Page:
When we browse the internet, a lot is happening in the background to deliver web pages and services. As a foundation, we have a domain name system (DNS) that help us convert uniform resource locator (URL) links like www.fasthosts.co.uk into IP addresses. In our case, Fasthosts has an IP address of 18.104.22.168. The DNS server will remember the IP address for us, simplifying web browsing.
Delving deeper into DNS, we have DNS records. This is where a URL is saved with a corresponding IP address, which we then use to connect to the website in question. There are numerous DNS record types, including A, CNAME, ALIAS, and URL records. We will be covering CNAME and ALIAS records in detail throughout this guide.
CNAME stands for canonical name record and is used to map one hostname to another hostname. As an example, using a CNAME record, a user would type in www.fasthosts.co.uk, with the DNS service interpreting that URL as fasthosts.co.uk instead.
In this example, fasthosts.co.uk is the A record. This is the most basic type of DNS record and points a domain name to a specific IP address.
NOTE – A subdomain is a prefix attached to a domain name. For example, help.fasthosts.co.uk is a subdomain, and fasthosts.co.uk is the domain. Subdomains are, therefore, used to divide up different sections of your website for easier browsing and categorisation.
A CNAME record can never point to an IP address. It can only point to another domain name. You also cannot have two records which reference the same domain name. As an example, you cannot have a CNAME record and a TXT record that both point to www.fasthosts.co.uk.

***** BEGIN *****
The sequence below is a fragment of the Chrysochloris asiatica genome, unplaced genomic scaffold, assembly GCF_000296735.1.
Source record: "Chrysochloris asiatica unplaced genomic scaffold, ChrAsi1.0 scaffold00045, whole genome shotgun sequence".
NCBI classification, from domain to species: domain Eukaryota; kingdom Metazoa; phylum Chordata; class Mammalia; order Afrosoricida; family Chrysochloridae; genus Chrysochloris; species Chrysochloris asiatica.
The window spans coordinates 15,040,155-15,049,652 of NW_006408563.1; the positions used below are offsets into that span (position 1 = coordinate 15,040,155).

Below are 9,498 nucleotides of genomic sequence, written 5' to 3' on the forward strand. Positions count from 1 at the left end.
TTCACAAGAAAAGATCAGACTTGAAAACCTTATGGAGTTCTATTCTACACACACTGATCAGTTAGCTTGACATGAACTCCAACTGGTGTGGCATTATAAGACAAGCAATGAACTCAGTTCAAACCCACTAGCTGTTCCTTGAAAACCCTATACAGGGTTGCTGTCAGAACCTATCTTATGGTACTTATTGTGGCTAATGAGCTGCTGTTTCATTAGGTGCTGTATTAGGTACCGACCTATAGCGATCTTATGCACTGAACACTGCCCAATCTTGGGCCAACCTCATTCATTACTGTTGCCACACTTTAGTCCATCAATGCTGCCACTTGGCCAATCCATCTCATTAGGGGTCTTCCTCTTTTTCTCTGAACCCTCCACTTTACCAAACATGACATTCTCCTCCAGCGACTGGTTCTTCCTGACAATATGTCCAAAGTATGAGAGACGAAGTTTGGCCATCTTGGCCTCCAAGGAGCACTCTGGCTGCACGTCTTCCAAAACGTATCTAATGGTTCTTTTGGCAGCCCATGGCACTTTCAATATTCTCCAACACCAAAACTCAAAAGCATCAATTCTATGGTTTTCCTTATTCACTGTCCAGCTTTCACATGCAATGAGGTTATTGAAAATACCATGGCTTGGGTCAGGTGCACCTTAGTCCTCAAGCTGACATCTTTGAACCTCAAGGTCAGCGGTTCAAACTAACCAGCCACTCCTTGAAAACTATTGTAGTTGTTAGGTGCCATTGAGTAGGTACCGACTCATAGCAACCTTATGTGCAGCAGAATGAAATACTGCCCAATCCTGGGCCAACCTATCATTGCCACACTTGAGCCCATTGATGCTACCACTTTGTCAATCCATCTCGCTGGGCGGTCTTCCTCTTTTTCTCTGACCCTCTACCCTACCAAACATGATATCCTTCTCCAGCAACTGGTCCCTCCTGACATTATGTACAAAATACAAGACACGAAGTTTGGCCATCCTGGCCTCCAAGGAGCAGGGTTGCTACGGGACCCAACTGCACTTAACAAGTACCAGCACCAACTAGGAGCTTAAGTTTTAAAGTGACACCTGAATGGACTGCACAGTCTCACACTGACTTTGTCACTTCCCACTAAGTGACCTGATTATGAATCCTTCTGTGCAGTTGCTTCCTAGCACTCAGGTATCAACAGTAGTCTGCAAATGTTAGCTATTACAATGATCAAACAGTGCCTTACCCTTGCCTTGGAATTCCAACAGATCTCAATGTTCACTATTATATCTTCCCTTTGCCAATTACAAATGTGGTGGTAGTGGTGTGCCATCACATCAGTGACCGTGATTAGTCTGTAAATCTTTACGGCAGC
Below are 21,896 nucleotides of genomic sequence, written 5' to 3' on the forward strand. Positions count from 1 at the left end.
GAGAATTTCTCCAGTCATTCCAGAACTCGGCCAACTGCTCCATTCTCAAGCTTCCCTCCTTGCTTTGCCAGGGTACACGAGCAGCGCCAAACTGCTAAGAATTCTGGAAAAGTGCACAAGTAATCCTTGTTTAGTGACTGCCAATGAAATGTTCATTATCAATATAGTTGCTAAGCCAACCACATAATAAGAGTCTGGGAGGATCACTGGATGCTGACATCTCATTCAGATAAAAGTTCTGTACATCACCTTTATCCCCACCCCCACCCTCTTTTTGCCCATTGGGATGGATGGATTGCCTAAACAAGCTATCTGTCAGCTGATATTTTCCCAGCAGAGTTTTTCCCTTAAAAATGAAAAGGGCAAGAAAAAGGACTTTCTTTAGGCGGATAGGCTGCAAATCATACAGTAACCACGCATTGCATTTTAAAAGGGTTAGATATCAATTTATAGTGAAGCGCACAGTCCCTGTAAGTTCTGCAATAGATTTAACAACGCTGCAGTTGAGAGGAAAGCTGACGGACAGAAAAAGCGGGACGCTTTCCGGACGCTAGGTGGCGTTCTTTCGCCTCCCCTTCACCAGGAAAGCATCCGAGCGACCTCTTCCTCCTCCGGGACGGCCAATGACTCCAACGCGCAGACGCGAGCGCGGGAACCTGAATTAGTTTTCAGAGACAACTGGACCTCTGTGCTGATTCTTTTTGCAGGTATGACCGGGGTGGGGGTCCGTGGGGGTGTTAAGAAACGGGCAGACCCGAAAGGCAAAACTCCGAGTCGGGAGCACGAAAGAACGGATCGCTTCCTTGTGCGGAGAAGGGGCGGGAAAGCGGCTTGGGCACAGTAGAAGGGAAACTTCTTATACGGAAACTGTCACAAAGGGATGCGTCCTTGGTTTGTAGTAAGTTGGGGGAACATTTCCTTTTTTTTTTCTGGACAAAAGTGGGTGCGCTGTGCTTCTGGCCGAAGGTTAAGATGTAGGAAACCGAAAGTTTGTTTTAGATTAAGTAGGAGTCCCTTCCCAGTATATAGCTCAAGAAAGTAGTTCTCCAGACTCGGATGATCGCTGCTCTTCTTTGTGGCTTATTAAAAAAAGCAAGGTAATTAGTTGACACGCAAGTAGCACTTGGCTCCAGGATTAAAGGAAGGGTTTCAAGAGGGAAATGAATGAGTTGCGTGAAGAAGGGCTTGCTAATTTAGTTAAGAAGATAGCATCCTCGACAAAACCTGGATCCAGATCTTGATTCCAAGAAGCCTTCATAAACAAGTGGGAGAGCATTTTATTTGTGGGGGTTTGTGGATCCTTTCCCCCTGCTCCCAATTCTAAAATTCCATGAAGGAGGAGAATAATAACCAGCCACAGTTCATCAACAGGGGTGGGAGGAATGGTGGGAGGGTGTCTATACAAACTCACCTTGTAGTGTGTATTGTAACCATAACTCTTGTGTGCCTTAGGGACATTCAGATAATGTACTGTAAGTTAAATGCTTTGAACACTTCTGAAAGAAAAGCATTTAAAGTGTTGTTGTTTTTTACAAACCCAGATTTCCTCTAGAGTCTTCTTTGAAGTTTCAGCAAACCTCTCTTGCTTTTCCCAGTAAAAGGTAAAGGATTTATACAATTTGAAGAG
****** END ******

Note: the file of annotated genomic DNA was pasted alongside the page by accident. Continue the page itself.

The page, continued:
While CNAME records are useful for redirecting web traffic, they also incur a performance penalty in the form of additional DNS lookup steps. This penalty is exacerbated when pointing one CNAME record to another CNAME record, meaning you should always try to avoid this.
A CNAME record will be formatted with two customisable elements on most DNS management services. These are the Name and the TTL.
When you specify a Name, the DNS service should automatically append the domain name. For example, you set the Name as www. , then the DNS service will automatically append the domain name fasthosts.co.uk, or our A record.
The TTL stands for time to live. This is the amount of time that a cached CNAME record will be considered accurate. After this time elapses, the CNAME record will be deemed out of date, and a refresh from the authoritative DNS server will take place.
The benefits of CNAME records
So, why would we use a CNAME record?
As CNAME records point to an A record, this is beneficial when changing an IP address. If you change the IP address associated with an A record, you do not need to take the additional step of changing the CNAME IP address association, as it queries the A record for that information.
For example, we could have mail, www, and ftp subdomains for our website stored as CNAME records. This means that, if the A record IP address for fasthosts.co.uk were to change, these changes would also apply to mail.fasthosts.co.uk, www.fasthosts.co.uk, and ftp.fasthosts.co.uk. The use of CNAME records, therefore, also benefits the user experience by masking configuration changes for users.